15 simple tips to write a great resume
A resume is the first contact point between you and the interviewer.
The interviewer’s first impression of you is from your resume.
A good resume will help you stand out from the other applicants by highlighting your strengths and your compatibility with the position.
In this article, we will provide you with some tips to write a great resume!
A one-size-fits-all resume might not hit all the points that some employers are looking for.
It is important to read through the job description, advertisement or/and company’s website to better understand what the employer is looking for and identify certain keywords.
Employers have to go through many resumes and applications and they only scan through the resumes looking for specific keywords.
Some employers even use computers to sift out resumes.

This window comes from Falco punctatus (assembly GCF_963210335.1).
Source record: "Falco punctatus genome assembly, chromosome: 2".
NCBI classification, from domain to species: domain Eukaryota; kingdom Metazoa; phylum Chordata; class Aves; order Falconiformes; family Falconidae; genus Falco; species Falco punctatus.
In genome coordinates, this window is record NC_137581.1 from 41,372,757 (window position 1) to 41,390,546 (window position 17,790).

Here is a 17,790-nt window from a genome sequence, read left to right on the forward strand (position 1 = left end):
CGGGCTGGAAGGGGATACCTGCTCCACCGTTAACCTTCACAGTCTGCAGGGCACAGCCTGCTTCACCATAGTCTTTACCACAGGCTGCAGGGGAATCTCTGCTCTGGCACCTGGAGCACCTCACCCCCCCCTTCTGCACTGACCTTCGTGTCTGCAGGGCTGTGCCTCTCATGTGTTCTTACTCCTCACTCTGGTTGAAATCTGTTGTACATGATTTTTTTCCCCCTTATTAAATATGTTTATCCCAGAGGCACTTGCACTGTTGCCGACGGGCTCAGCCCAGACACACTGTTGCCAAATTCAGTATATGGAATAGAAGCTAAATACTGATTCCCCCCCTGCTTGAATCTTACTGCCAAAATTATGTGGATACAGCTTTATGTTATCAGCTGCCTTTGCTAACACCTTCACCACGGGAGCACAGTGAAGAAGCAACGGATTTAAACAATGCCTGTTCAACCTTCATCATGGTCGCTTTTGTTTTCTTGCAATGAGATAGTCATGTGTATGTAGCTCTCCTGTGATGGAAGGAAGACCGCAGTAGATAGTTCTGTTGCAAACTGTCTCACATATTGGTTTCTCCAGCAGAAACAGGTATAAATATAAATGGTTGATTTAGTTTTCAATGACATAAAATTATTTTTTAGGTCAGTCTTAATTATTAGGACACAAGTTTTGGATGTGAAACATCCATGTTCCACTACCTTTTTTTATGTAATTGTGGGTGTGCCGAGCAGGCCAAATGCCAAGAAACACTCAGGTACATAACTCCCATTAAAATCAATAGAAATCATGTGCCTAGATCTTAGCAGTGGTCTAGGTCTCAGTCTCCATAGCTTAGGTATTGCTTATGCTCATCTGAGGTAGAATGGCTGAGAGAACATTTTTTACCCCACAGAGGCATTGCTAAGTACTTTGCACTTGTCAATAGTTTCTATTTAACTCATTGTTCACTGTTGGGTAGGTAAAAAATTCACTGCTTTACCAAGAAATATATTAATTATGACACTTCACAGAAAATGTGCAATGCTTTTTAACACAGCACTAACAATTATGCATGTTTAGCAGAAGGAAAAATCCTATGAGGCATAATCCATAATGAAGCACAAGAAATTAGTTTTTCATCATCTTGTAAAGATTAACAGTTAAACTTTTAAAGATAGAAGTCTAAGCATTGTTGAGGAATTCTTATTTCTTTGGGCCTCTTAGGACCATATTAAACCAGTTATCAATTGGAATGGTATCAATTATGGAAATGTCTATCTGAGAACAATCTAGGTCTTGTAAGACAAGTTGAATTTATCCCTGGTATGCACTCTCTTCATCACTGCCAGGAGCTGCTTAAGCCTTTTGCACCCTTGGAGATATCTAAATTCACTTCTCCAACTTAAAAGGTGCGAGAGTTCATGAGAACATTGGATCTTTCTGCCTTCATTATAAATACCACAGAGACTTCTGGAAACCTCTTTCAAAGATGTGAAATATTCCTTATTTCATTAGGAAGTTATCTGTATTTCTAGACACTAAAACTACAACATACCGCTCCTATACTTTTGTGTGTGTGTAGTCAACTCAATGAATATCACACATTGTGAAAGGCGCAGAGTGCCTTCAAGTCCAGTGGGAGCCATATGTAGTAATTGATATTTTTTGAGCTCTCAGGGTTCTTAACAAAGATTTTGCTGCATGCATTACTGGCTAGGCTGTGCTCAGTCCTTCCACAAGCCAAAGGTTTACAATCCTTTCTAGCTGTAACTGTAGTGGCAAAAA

Hence, by identifying and including keywords found in the job description in your resume, you can attract the employer.
2.) Speak their language
Your resume summary is where you give a brief introduction of yourself in two to three sentences.
It should explain why you are a good fit for the position by mentioning relevant experiences and skills.
Keep in mind that it has to be relevant. If you were a national fencer and a computer science student applying to be an algorithm engineer intern.
And the job description includes:
- Modern C++ development experience.
- Able to work with algorithms and data structures.
A bad example of your summary would look like this:
“Computer science student and national fencer who has represented Singapore in many events including the Olympics. Multiple podium finishes at the international level including clinching 1st place at the SEA Games.”
Although your achievements as a national fencer are outstanding. They are not relevant to the job of an algorithm engineer.
Instead, your resume summary should look like this: